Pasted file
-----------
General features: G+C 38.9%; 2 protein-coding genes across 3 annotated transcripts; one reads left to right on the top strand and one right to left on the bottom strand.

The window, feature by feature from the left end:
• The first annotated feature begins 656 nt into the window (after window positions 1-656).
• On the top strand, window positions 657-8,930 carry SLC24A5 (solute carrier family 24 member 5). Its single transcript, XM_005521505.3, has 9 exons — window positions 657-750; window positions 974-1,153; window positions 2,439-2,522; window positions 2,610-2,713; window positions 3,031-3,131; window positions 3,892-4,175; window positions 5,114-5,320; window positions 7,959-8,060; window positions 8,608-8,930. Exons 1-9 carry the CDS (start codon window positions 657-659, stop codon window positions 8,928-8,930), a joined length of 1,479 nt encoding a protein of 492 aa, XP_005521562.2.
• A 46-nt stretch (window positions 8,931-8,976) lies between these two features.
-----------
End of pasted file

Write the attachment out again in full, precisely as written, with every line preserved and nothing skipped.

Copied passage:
General features: G+C 38.9%; 2 protein-coding genes across 3 annotated transcripts; one reads left to right on the top strand and one right to left on the bottom strand.

The window, feature by feature from the left end:
• The first annotated feature begins 656 nt into the window (after window positions 1-656).
• On the top strand, window positions 657-8,930 carry SLC24A5 (solute carrier family 24 member 5). Its single transcript, XM_005521505.3, has 9 exons — window positions 657-750; window positions 974-1,153; window positions 2,439-2,522; window positions 2,610-2,713; window positions 3,031-3,131; window positions 3,892-4,175; window positions 5,114-5,320; window positions 7,959-8,060; window positions 8,608-8,930. Exons 1-9 carry the CDS (start codon window positions 657-659, stop codon window positions 8,928-8,930), a joined length of 1,479 nt encoding a protein of 492 aa, XP_005521562.2.
• A 46-nt stretch (window positions 8,931-8,976) lies between these two features.